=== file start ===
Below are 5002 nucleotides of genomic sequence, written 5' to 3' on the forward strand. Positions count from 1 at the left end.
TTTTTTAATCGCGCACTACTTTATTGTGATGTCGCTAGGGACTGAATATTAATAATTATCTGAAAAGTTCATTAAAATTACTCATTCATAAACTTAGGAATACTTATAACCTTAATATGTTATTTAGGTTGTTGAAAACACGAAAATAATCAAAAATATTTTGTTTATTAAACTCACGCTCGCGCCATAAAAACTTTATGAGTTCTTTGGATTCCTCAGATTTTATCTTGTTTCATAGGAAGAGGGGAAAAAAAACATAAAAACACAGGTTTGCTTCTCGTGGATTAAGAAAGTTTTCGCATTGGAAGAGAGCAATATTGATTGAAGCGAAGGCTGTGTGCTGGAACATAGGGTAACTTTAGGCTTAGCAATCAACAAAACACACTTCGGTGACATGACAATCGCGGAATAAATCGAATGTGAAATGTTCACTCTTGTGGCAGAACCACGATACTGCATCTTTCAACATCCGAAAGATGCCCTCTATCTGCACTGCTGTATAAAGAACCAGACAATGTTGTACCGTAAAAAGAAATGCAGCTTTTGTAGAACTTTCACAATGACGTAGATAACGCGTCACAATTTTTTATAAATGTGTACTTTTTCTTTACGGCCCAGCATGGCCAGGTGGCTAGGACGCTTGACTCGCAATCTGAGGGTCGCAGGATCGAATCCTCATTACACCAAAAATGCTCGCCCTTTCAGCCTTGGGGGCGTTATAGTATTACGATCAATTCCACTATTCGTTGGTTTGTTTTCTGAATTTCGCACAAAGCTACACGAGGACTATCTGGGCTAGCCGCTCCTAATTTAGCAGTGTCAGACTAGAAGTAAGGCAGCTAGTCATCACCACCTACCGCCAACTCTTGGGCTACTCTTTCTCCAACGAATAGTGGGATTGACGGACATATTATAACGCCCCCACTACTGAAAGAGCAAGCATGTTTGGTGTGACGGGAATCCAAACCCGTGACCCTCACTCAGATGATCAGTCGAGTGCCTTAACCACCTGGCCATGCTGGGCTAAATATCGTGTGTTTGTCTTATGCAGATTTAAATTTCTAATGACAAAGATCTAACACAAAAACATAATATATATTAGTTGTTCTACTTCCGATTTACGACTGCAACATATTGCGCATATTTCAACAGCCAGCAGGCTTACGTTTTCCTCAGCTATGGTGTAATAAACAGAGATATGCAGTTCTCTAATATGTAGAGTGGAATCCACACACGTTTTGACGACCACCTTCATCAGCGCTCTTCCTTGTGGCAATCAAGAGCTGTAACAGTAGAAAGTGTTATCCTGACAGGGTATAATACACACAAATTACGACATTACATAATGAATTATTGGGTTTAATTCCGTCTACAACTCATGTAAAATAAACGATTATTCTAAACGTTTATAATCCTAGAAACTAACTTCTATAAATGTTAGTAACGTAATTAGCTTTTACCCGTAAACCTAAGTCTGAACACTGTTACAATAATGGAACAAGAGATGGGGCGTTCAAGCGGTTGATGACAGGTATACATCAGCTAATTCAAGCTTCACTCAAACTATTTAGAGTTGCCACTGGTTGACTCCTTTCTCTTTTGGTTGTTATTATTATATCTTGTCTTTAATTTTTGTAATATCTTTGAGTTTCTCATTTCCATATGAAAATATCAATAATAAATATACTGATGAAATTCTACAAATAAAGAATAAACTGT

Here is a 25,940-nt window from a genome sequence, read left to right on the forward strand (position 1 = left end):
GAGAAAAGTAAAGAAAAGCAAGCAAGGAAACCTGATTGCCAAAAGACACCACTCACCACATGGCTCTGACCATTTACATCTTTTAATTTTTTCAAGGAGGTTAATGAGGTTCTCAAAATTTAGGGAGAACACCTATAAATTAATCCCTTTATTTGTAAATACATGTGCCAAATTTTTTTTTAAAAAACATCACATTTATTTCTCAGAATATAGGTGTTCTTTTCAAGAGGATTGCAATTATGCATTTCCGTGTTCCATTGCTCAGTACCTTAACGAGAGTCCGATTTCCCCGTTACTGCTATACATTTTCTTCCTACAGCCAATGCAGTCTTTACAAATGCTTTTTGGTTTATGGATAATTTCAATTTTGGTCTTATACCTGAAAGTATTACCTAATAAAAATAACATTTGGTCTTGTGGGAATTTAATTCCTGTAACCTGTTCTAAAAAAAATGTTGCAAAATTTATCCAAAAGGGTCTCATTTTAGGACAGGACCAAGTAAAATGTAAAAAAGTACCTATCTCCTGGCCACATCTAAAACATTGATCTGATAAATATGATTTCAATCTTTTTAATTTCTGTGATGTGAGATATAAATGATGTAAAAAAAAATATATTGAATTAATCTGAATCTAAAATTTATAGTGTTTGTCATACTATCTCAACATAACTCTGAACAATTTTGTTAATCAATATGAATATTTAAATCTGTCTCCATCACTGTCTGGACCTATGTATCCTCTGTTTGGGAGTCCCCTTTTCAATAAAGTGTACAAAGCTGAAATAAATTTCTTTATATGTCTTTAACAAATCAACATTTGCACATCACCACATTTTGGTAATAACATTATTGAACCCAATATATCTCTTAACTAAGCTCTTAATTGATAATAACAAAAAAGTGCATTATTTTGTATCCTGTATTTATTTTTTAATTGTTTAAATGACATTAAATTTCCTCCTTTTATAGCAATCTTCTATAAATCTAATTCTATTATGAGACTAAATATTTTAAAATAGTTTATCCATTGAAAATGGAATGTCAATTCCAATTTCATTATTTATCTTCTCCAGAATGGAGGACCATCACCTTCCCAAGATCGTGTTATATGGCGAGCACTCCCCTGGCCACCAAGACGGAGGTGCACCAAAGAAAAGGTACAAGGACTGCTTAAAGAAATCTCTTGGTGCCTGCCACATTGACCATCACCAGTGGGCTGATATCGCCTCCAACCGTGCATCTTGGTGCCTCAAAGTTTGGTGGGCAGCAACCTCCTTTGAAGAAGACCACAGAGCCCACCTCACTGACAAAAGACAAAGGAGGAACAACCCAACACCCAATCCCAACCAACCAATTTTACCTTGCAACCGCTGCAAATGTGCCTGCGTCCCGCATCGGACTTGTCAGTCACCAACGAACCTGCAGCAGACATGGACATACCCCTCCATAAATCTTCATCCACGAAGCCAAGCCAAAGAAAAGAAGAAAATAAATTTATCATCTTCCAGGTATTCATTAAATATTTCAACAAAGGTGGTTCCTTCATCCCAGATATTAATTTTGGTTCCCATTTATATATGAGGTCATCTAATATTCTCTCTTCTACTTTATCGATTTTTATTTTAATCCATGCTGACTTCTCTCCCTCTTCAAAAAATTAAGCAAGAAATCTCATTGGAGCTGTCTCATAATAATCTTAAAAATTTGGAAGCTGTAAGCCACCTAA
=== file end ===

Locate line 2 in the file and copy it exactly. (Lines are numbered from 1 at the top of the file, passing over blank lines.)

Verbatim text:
TTTTTTAATCGCGCACTACTTTATTGTGATGTCGCTAGGGACTGAATATTAATAATTATCTGAAAAGTTCATTAAAATTACTCATTCATAAACTTAGGAATACTTATAACCTTAATATGTTATTTAGGTTGTTGAAAACACGAAAATAATCAAAAATATTTTGTTTATTAAACTCACGCTCGCGCCATAAAAACTTTATGAGTTCTTTGGATTCCTCAGATTTTATCTTGTTTCATAGGAAGAGGGGAAAAAAAACATAAAAACACAGGTTTGCTTCTCGTGGATTAAGAAAGTTTTCGCATTGGAAGAGAGCAATATTGATTGAAGCGAAGGCTGTGTGCTGGAACATAGGGTAACTTTAGGCTTAGCAATCAACAAAACACACTTCGGTGACATGACAATCGCGGAATAAATCGAATGTGAAATGTTCACTCTTGTGGCAGAACCACGATACTGCATCTTTCAACATCCGAAAGATGCCCTCTATCTGCACTGCTGTATAAAGAACCAGACAATGTTGTACCGTAAAAAGAAATGCAGCTTTTGTAGAACTTTCACAATGACGTAGATAACGCGTCACAATTTTTTATAAATGTGTACTTTTTCTTTACGGCCCAGCATGGCCAGGTGGCTAGGACGCTTGACTCGCAATCTGAGGGTCGCAGGATCGAATCCTCATTACACCAAAAATGCTCGCCCTTTCAGCCTTGGGGGCGTTATAGTATTACGATCAATTCCACTATTCGTTGGTTTGTTTTCTGAATTTCGCACAAAGCTACACGAGGACTATCTGGGCTAGCCGCTCCTAATTTAGCAGTGTCAGACTAGAAGTAAGGCAGCTAGTCATCACCACCTACCGCCAACTCTTGGGCTACTCTTTCTCCAACGAATAGTGGGATTGACGGACATATTATAACGCCCCCACTACTGAAAGAGCAAGCATGTTTGGTGTGACGGGAATCCAAACCCGTGACCCTCACTCAGATGATCAGTCGAGTGCCTTAACCACCTGGCCATGCTGGGCTAAATATCGTGTGTTTGTCTTATGCAGATTTAAATTTCTAATGACAAAGATCTAACACAAAAACATAATATATATTAGTTGTTCTACTTCCGATTTACGACTGCAACATATTGCGCATATTTCAACAGCCAGCAGGCTTACGTTTTCCTCAGCTATGGTGTAATAAACAGAGATATGCAGTTCTCTAATATGTAGAGTGGAATCCACACACGTTTTGACGACCACCTTCATCAGCGCTCTTCCTTGTGGCAATCAAGAGCTGTAACAGTAGAAAGTGTTATCCTGACAGGGTATAATACACACAAATTACGACATTACATAATGAATTATTGGGTTTAATTCCGTCTACAACTCATGTAAAATAAACGATTATTCTAAACGTTTATAATCCTAGAAACTAACTTCTATAAATGTTAGTAACGTAATTAGCTTTTACCCGTAAACCTAAGTCTGAACACTGTTACAATAATGGAACAAGAGATGGGGCGTTCAAGCGGTTGATGACAGGTATACATCAGCTAATTCAAGCTTCACTCAAACTATTTAGAGTTGCCACTGGTTGACTCCTTTCTCTTTTGGTTGTTATTATTATATCTTGTCTTTAATTTTTGTAATATCTTTGAGTTTCTCATTTCCATATGAAAATATCAATAATAAATATACTGATGAAATTCTACAAATAAAGAATAAACTGT